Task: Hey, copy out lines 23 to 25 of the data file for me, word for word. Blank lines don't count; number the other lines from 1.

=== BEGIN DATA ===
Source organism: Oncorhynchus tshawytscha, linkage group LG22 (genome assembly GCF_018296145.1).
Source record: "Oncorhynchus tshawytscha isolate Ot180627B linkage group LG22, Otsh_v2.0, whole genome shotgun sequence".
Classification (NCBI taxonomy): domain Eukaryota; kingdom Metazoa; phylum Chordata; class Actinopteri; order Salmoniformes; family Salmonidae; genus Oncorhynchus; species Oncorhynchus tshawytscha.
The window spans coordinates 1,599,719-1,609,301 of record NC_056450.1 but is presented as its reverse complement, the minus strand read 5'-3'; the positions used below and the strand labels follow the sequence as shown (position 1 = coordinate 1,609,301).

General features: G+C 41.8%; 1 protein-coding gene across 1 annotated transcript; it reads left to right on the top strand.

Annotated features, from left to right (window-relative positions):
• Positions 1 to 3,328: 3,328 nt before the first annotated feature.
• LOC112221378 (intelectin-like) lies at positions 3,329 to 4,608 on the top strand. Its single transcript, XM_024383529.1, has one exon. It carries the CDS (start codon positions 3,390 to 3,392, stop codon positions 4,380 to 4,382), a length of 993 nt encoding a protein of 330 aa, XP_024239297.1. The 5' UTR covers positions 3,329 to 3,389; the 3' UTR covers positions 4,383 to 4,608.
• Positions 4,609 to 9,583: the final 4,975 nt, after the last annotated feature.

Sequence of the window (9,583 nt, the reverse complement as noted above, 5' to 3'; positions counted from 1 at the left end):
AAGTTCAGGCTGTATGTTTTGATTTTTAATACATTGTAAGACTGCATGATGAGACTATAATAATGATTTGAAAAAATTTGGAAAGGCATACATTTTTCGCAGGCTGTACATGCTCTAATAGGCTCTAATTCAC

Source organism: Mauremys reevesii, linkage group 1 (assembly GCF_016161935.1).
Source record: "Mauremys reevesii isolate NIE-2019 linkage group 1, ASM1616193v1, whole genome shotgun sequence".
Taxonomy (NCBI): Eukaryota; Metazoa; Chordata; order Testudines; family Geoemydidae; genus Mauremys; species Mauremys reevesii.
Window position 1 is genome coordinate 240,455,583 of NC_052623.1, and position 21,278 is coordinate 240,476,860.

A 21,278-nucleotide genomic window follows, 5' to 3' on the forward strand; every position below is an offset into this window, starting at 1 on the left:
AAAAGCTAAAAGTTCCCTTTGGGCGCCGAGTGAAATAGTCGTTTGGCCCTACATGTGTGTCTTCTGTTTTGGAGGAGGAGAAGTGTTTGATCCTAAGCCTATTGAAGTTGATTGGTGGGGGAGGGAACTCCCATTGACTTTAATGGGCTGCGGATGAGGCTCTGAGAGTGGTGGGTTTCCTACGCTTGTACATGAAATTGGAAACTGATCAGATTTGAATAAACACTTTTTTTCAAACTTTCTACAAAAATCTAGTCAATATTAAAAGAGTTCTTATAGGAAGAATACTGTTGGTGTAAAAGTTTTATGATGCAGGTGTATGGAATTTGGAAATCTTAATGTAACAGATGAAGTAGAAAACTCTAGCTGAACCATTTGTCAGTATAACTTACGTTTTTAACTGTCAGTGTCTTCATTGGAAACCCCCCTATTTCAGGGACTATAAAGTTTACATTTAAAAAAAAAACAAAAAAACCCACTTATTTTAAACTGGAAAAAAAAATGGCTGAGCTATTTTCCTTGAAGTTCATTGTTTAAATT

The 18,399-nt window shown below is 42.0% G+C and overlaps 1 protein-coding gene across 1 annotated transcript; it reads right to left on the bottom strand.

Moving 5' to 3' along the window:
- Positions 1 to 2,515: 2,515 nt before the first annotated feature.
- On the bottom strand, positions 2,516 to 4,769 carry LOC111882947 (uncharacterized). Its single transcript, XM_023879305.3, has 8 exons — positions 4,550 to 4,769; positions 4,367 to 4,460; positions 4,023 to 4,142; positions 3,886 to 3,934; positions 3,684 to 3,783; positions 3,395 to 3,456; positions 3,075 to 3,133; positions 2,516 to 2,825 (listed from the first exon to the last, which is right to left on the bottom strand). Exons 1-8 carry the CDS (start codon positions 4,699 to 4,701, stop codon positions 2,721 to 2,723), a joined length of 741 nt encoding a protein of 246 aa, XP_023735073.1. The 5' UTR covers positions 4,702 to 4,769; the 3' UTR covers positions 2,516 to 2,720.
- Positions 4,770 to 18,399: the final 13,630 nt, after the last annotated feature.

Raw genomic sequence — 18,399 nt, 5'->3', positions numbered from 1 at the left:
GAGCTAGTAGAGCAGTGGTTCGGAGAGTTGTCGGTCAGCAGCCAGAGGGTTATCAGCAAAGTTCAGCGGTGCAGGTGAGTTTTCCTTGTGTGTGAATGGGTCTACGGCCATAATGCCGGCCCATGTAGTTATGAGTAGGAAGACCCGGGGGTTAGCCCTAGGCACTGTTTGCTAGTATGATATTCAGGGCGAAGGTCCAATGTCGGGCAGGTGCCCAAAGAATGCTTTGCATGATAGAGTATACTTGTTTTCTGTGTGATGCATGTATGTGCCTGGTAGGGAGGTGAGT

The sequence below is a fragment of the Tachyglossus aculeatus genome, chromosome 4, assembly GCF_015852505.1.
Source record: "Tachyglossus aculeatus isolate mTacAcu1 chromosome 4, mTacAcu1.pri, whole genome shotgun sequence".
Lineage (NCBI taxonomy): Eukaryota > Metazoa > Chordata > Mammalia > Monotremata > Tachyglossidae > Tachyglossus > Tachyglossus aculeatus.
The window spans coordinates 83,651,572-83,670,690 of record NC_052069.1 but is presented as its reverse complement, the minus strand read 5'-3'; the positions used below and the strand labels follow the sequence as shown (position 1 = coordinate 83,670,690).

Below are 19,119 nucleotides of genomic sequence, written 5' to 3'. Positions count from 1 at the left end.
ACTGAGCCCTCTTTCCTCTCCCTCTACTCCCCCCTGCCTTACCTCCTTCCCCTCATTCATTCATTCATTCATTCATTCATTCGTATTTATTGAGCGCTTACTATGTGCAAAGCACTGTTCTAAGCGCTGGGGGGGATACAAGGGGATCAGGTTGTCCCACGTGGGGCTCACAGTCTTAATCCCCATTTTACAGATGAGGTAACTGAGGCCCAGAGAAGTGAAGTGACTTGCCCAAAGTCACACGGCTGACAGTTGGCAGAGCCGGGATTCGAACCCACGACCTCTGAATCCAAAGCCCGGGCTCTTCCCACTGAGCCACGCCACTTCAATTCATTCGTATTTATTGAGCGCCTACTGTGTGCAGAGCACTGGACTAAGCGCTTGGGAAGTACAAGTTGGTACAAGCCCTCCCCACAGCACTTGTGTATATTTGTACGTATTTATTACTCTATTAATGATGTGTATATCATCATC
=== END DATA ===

Raw genomic sequence — 18,399 nt, 5'->3', positions numbered from 1 at the left:
GAGCTAGTAGAGCAGTGGTTCGGAGAGTTGTCGGTCAGCAGCCAGAGGGTTATCAGCAAAGTTCAGCGGTGCAGGTGAGTTTTCCTTGTGTGTGAATGGGTCTACGGCCATAATGCCGGCCCATGTAGTTATGAGTAGGAAGACCCGGGGGTTAGCCCTAGGCACTGTTTGCTAGTATGATATTCAGGGCGAAGGTCCAATGTCGGGCAGGTGCCCAAAGAATGCTTTGCATGATAGAGTATACTTGTTTTCTGTGTGATGCATGTATGTGCCTGGTAGGGAGGTGAGT

The sequence below is a fragment of the Tachyglossus aculeatus genome, chromosome 4, assembly GCF_015852505.1.